This direction switching is forced by the appearance of discontinuities (shocks) in the flow variables. For the eikonal equation, the gradient components of traveltime can be discontinuous: rays, whose direction is determined by the gradient components, ``break'' at interfaces in the model where velocity contrasts occur. Reshef and Kosloff (1986) observe stability problems in a centered finite-difference scheme at these interfaces. Upwind finite-difference methods, on the other hand, are stable because they mimic the underlying physics of the problem in two important aspects. First, they add numerical viscosity to the equations, thus finding a smooth viscosity solution. Second, they copy the behavior of continuum flow by taking their information from upstream.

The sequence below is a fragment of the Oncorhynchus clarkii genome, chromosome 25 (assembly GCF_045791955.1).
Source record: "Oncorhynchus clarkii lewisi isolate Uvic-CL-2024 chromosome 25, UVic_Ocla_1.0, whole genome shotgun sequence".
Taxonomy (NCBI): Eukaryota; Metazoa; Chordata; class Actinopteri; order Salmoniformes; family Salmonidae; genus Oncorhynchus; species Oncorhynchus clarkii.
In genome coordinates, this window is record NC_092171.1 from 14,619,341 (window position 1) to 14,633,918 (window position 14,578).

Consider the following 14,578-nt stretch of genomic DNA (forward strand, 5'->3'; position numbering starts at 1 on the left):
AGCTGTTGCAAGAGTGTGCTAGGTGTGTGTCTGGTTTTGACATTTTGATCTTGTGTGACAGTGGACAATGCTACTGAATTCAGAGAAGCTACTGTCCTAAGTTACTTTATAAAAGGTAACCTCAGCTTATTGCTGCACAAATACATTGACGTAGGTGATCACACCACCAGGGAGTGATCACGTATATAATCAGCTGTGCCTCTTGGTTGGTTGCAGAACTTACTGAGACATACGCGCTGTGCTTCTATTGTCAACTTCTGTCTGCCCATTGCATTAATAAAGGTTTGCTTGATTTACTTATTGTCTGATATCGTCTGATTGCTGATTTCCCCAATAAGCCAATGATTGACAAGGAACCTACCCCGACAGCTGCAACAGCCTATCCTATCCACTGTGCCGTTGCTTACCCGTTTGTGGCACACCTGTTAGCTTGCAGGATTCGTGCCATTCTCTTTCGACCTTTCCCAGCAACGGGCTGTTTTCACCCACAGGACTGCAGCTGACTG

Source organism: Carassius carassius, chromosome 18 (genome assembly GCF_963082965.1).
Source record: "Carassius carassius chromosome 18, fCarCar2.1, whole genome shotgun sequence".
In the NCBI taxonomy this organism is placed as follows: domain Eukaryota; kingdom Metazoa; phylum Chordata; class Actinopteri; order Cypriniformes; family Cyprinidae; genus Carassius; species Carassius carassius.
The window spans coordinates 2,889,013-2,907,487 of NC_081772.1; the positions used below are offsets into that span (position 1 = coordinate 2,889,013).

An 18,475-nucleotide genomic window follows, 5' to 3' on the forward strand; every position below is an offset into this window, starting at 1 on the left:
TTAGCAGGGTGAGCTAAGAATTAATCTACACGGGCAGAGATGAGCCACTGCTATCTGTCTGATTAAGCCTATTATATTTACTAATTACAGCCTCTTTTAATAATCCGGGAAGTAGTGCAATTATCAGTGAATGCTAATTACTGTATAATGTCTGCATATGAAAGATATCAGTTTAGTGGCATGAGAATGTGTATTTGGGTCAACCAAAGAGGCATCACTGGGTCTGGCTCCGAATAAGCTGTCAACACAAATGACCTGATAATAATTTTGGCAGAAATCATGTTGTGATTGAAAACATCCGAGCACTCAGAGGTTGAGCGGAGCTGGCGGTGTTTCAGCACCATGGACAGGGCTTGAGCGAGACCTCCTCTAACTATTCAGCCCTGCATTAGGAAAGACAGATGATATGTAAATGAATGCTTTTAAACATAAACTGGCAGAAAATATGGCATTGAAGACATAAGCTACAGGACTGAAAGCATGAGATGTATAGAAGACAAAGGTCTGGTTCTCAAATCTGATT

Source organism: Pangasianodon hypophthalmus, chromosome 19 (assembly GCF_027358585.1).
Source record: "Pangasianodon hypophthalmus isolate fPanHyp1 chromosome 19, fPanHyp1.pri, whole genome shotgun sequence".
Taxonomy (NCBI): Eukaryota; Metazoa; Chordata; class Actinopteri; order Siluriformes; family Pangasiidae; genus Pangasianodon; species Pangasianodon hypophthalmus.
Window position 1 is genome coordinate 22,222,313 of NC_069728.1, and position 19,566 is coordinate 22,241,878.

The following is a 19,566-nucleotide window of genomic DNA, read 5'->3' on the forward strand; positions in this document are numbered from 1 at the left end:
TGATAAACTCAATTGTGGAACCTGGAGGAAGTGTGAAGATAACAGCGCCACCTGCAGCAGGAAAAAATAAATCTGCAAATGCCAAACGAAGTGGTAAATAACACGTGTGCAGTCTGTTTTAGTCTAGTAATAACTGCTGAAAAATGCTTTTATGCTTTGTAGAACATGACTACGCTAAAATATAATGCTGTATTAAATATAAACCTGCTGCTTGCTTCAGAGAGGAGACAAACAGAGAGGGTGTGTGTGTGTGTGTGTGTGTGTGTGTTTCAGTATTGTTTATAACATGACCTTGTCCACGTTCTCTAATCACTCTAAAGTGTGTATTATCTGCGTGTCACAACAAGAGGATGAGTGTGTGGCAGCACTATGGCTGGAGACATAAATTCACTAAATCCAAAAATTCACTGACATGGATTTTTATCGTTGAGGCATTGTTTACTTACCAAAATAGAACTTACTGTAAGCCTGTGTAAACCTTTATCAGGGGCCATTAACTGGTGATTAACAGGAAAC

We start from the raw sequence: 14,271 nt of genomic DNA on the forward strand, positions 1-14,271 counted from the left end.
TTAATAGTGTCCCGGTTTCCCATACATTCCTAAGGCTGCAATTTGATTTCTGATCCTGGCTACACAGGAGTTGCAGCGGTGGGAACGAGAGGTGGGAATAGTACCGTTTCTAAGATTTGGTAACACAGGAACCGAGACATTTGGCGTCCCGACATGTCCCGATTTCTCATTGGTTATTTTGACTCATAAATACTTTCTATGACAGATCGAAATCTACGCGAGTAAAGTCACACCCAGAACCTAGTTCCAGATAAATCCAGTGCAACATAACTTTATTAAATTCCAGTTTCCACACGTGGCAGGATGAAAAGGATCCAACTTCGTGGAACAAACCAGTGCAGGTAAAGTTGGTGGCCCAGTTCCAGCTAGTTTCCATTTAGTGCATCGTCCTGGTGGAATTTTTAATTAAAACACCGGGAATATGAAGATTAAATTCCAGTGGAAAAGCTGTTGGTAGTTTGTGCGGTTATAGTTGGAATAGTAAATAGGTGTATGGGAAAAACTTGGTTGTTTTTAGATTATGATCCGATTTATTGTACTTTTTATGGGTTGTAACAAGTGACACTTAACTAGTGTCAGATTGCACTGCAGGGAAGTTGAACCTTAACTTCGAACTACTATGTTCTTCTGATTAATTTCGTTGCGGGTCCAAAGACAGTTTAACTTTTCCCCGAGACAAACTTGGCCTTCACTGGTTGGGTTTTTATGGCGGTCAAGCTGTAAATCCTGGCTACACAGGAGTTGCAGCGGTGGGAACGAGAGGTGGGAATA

Careful inspection of Vidale's ordering of gridpoints reveals that he applies the basic ``box'' (four-point) difference formula only in the upwind sense (see Vidale, 1988, Figure 5), having used an alternative extrapolation at the few points at which the flow (i.e. ray field) changes direction along the computational front. Those points are local traveltime minima. His scheme is thus an upwind finite-difference method, although not presented as such. It is an implicit method, as it connects more than one value on the grid level being updated. The ordering of points is required to achieve a closed-form solution of the difference formulas, as opposed to an iterative approximate solution (as is often chosen with implicit schemes). Our formulas are explicit, in contrast, and do not require any special ordering of points.